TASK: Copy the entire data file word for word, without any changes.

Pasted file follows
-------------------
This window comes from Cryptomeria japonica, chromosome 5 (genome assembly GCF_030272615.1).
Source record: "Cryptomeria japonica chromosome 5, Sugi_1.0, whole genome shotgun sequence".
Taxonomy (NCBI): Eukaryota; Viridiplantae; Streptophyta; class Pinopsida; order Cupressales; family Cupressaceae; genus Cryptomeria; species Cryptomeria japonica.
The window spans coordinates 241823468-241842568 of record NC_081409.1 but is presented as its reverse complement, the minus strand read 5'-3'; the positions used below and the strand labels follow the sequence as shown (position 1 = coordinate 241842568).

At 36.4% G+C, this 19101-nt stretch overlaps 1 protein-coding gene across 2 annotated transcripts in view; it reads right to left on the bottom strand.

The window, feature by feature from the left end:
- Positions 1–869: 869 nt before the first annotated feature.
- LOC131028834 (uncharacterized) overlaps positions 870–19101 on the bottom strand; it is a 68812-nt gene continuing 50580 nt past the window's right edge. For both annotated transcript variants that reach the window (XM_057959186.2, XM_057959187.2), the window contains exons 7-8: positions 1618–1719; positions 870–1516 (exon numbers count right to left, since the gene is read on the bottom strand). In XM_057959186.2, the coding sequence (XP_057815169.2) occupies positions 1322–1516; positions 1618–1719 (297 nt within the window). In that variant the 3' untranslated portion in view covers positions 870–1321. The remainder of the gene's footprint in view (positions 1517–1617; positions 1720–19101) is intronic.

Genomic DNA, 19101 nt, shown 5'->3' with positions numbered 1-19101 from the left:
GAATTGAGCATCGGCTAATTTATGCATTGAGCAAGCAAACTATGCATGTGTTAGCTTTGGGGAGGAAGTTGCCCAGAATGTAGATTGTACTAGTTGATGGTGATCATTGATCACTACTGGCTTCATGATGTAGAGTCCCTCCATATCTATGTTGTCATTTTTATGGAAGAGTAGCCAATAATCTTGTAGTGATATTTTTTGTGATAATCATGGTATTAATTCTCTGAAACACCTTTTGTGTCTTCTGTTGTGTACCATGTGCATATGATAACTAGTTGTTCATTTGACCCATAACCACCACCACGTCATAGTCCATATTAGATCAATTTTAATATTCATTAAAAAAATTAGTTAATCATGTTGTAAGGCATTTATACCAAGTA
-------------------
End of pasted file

This window comes from Cryptomeria japonica, chromosome 5 (genome assembly GCF_030272615.1).
Source record: "Cryptomeria japonica chromosome 5, Sugi_1.0, whole genome shotgun sequence".
Taxonomy (NCBI): Eukaryota; Viridiplantae; Streptophyta; class Pinopsida; order Cupressales; family Cupressaceae; genus Cryptomeria; species Cryptomeria japonica.
The window spans coordinates 241823468-241842568 of record NC_081409.1 but is presented as its reverse complement, the minus strand read 5'-3'; the positions used below and the strand labels follow the sequence as shown (position 1 = coordinate 241842568).

At 36.4% G+C, this 19101-nt stretch overlaps 1 protein-coding gene across 2 annotated transcripts in view; it reads right to left on the bottom strand.

The window, feature by feature from the left end:
- Positions 1–869: 869 nt before the first annotated feature.
- LOC131028834 (uncharacterized) overlaps positions 870–19101 on the bottom strand; it is a 68812-nt gene continuing 50580 nt past the window's right edge. For both annotated transcript variants that reach the window (XM_057959186.2, XM_057959187.2), the window contains exons 7-8: positions 1618–1719; positions 870–1516 (exon numbers count right to left, since the gene is read on the bottom strand). In XM_057959186.2, the coding sequence (XP_057815169.2) occupies positions 1322–1516; positions 1618–1719 (297 nt within the window). In that variant the 3' untranslated portion in view covers positions 870–1321. The remainder of the gene's footprint in view (positions 1517–1617; positions 1720–19101) is intronic.

Genomic DNA, 19101 nt, shown 5'->3' with positions numbered 1-19101 from the left:
GAATTGAGCATCGGCTAATTTATGCATTGAGCAAGCAAACTATGCATGTGTTAGCTTTGGGGAGGAAGTTGCCCAGAATGTAGATTGTACTAGTTGATGGTGATCATTGATCACTACTGGCTTCATGATGTAGAGTCCCTCCATATCTATGTTGTCATTTTTATGGAAGAGTAGCCAATAATCTTGTAGTGATATTTTTTGTGATAATCATGGTATTAATTCTCTGAAACACCTTTTGTGTCTTCTGTTGTGTACCATGTGCATATGATAACTAGTTGTTCATTTGACCCATAACCACCACCACGTCATAGTCCATATTAGATCAATTTTAATATTCATTAAAAAAATTAGTTAATCATGTTGTAAGGCATTTATACCAAGTA